Ivorian-French banker Tidjane Thiam was Friday elected leader of the main opposition Democratic Party of Ivory Coast, a victory which puts him in position to contest the next presidential election in 2025.
Thiam, a former boss of banking giant Credit Suisse, won very comfortably with 96.5 percent of the vote against 3.2 percent for his rival Jean-Marc Yace, the mayor of a commune in the economic hub Abidjan, according to the results announced late Friday.
"It is with great humility that I accept the responsibility that you have decided to entrust to me," Thiam said.
More than 6,000 delegates took part in the vote at a party congress in the capital Yamoussoukro.
Thiam was the favourite and had the support of a large majority of the party's lawmakers.
With this election, the Democratic Party (PDCI) hopes to rejuvenate its image following the death of its former leader Henri Konan Bedie, in early August at the age of 89.
It was once the sole legal party in Ivory Coast and ruled for decades following the country's 1960 independence from France, but lost power after a 1999 coup.
At 61, Thiam is a relatively young top political figure in the West African nation and is returning after more than 20 years abroad.
"Our new president will have to put us back in working order. He will have to give more responsibilities to the young people of the party," said interim party president Philippe Cowppli-Bony, 91.
"We have been treated too much as a party of old people. It's positive to see two young candidates, it's nice," said Ohoueu Assi, a congressman from Guiglo in the west.
The party, which is eyeing a return to power in two years, also proposed supporting Thiam's nomination for the 2025 race.
"2025 will be a crucial electoral year for our party, we must be ready," Thiam said.
"If Thiam is our candidate, which I hope, we will have the capacity to return to power," said Cyprien Koffi, a delegate from San Pedro in the southwest.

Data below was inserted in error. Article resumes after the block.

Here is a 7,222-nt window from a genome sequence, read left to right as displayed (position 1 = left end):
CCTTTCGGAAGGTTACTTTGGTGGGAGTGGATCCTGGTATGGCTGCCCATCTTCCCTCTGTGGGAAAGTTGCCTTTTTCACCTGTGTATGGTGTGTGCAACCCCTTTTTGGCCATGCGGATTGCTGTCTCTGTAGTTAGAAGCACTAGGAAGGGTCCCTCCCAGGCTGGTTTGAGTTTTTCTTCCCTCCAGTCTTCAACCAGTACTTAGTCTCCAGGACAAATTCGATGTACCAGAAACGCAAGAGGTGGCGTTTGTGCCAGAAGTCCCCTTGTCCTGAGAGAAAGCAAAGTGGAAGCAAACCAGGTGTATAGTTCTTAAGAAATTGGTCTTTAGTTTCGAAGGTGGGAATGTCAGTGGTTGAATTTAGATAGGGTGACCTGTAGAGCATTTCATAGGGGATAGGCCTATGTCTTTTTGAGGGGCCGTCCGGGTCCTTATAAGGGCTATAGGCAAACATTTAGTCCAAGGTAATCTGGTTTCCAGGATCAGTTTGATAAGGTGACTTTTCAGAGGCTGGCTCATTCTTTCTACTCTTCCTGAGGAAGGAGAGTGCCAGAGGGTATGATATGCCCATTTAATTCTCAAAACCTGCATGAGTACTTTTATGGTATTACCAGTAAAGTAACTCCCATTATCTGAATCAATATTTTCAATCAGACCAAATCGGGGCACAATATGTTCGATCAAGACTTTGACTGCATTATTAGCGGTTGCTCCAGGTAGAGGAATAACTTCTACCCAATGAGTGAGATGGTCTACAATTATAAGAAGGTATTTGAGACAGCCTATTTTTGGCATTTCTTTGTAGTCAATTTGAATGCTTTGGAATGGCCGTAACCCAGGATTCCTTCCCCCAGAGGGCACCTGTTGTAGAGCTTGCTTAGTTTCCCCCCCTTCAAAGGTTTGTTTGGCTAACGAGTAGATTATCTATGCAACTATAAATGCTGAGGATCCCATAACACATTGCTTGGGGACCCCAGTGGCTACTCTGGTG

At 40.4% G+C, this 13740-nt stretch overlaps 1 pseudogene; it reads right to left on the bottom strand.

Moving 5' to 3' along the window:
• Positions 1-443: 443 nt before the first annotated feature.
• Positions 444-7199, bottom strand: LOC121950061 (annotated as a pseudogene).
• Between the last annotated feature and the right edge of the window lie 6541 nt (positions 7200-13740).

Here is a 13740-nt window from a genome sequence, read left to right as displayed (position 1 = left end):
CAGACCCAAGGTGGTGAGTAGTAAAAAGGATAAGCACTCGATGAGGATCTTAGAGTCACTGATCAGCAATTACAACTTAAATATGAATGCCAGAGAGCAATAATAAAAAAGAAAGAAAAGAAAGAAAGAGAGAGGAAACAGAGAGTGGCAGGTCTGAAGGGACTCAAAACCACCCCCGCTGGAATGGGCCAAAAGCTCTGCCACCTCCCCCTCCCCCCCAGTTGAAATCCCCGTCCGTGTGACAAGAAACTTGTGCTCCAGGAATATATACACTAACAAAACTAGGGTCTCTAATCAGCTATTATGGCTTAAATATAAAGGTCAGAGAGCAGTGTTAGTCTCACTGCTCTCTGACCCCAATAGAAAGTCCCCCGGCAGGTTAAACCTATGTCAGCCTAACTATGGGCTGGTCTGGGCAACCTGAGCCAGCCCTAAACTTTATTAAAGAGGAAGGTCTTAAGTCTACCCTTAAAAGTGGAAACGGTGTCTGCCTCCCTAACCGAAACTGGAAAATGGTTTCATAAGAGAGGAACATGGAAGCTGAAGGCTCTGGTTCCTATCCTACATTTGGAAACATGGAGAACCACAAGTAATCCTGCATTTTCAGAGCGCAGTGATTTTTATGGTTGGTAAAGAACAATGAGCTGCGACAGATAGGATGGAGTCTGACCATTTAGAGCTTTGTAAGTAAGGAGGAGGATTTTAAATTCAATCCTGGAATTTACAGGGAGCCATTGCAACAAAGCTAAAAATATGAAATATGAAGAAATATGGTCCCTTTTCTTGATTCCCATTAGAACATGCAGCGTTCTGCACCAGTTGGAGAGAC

"He can breathe new life into it."
Once an ally of President Alassane Ouattara, in power since 2011, the PDCI regained its place in the opposition in 2018 and boycotted the last presidential election.
More than two decades after leaving Ivory Coast following the 1999 coup, Thiam returns after a high-profile business career.
In 1982 he was the first Ivorian to pass the entrance exam for the Ecole Polytechnique in Paris, from which he graduated two years later before an initial career as an engineer.
He then spent a few years with consulting firm McKinsey before being tapped by the powers that be in Ivory Coast.
An early career as a government minister was interrupted in 1999 when a coup toppled president Bedie and the PDCI has not regained power since.
He then went into the private sector abroad, first with insurance firm Aviva and then as CEO of Prudential before becoming head of Credit Suisse in 2015.
After leading a restructuring of the bank, his initially praised strategy was criticised after three consecutive years of losses and a fall in its share price.
He stepped down in 2020 after a corporate espionage scandal at the bank, which he denied involvement in.
Thiam is also a great-nephew of Ivory Coast's long-serving first president, and PDCI founder, Felix Houphouet-Boigny.